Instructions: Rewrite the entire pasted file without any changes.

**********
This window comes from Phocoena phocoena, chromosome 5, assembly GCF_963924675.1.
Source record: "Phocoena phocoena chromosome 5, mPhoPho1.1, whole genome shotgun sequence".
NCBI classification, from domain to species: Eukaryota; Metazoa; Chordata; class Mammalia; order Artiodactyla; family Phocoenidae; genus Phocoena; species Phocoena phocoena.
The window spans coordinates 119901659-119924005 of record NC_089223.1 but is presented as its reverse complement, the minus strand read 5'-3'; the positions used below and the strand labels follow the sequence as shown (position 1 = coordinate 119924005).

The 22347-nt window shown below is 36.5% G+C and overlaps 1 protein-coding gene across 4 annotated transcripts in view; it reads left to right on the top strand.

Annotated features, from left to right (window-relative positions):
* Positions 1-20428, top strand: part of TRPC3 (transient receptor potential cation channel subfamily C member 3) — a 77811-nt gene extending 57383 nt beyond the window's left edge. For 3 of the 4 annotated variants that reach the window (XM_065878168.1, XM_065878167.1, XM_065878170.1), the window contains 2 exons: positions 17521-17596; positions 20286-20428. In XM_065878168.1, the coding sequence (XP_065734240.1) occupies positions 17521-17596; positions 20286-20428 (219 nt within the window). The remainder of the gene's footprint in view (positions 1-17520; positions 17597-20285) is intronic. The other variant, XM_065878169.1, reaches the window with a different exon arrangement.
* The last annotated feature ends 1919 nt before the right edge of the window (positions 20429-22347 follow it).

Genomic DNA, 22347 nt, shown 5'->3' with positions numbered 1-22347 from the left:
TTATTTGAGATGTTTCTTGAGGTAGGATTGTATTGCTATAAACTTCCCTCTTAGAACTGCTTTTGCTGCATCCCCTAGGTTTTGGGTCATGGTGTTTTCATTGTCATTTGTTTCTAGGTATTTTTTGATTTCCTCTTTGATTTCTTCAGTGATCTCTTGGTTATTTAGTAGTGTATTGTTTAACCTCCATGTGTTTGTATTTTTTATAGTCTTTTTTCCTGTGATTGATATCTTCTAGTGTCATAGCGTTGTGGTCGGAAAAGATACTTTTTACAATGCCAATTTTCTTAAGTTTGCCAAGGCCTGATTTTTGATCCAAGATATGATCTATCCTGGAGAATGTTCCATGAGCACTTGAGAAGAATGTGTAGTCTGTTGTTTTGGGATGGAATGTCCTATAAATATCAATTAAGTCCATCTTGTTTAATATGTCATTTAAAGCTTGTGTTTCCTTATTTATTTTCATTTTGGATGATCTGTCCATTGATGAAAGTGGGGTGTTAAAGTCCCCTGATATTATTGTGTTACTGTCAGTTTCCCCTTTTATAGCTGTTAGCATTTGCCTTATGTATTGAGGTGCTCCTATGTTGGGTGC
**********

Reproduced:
This window comes from Phocoena phocoena, chromosome 5, assembly GCF_963924675.1.
Source record: "Phocoena phocoena chromosome 5, mPhoPho1.1, whole genome shotgun sequence".
NCBI classification, from domain to species: Eukaryota; Metazoa; Chordata; class Mammalia; order Artiodactyla; family Phocoenidae; genus Phocoena; species Phocoena phocoena.
The window spans coordinates 119901659-119924005 of record NC_089223.1 but is presented as its reverse complement, the minus strand read 5'-3'; the positions used below and the strand labels follow the sequence as shown (position 1 = coordinate 119924005).

The 22347-nt window shown below is 36.5% G+C and overlaps 1 protein-coding gene across 4 annotated transcripts in view; it reads left to right on the top strand.

Annotated features, from left to right (window-relative positions):
* Positions 1-20428, top strand: part of TRPC3 (transient receptor potential cation channel subfamily C member 3) — a 77811-nt gene extending 57383 nt beyond the window's left edge. For 3 of the 4 annotated variants that reach the window (XM_065878168.1, XM_065878167.1, XM_065878170.1), the window contains 2 exons: positions 17521-17596; positions 20286-20428. In XM_065878168.1, the coding sequence (XP_065734240.1) occupies positions 17521-17596; positions 20286-20428 (219 nt within the window). The remainder of the gene's footprint in view (positions 1-17520; positions 17597-20285) is intronic. The other variant, XM_065878169.1, reaches the window with a different exon arrangement.
* The last annotated feature ends 1919 nt before the right edge of the window (positions 20429-22347 follow it).

Genomic DNA, 22347 nt, shown 5'->3' with positions numbered 1-22347 from the left:
TTATTTGAGATGTTTCTTGAGGTAGGATTGTATTGCTATAAACTTCCCTCTTAGAACTGCTTTTGCTGCATCCCCTAGGTTTTGGGTCATGGTGTTTTCATTGTCATTTGTTTCTAGGTATTTTTTGATTTCCTCTTTGATTTCTTCAGTGATCTCTTGGTTATTTAGTAGTGTATTGTTTAACCTCCATGTGTTTGTATTTTTTATAGTCTTTTTTCCTGTGATTGATATCTTCTAGTGTCATAGCGTTGTGGTCGGAAAAGATACTTTTTACAATGCCAATTTTCTTAAGTTTGCCAAGGCCTGATTTTTGATCCAAGATATGATCTATCCTGGAGAATGTTCCATGAGCACTTGAGAAGAATGTGTAGTCTGTTGTTTTGGGATGGAATGTCCTATAAATATCAATTAAGTCCATCTTGTTTAATATGTCATTTAAAGCTTGTGTTTCCTTATTTATTTTCATTTTGGATGATCTGTCCATTGATGAAAGTGGGGTGTTAAAGTCCCCTGATATTATTGTGTTACTGTCAGTTTCCCCTTTTATAGCTGTTAGCATTTGCCTTATGTATTGAGGTGCTCCTATGTTGGGTGC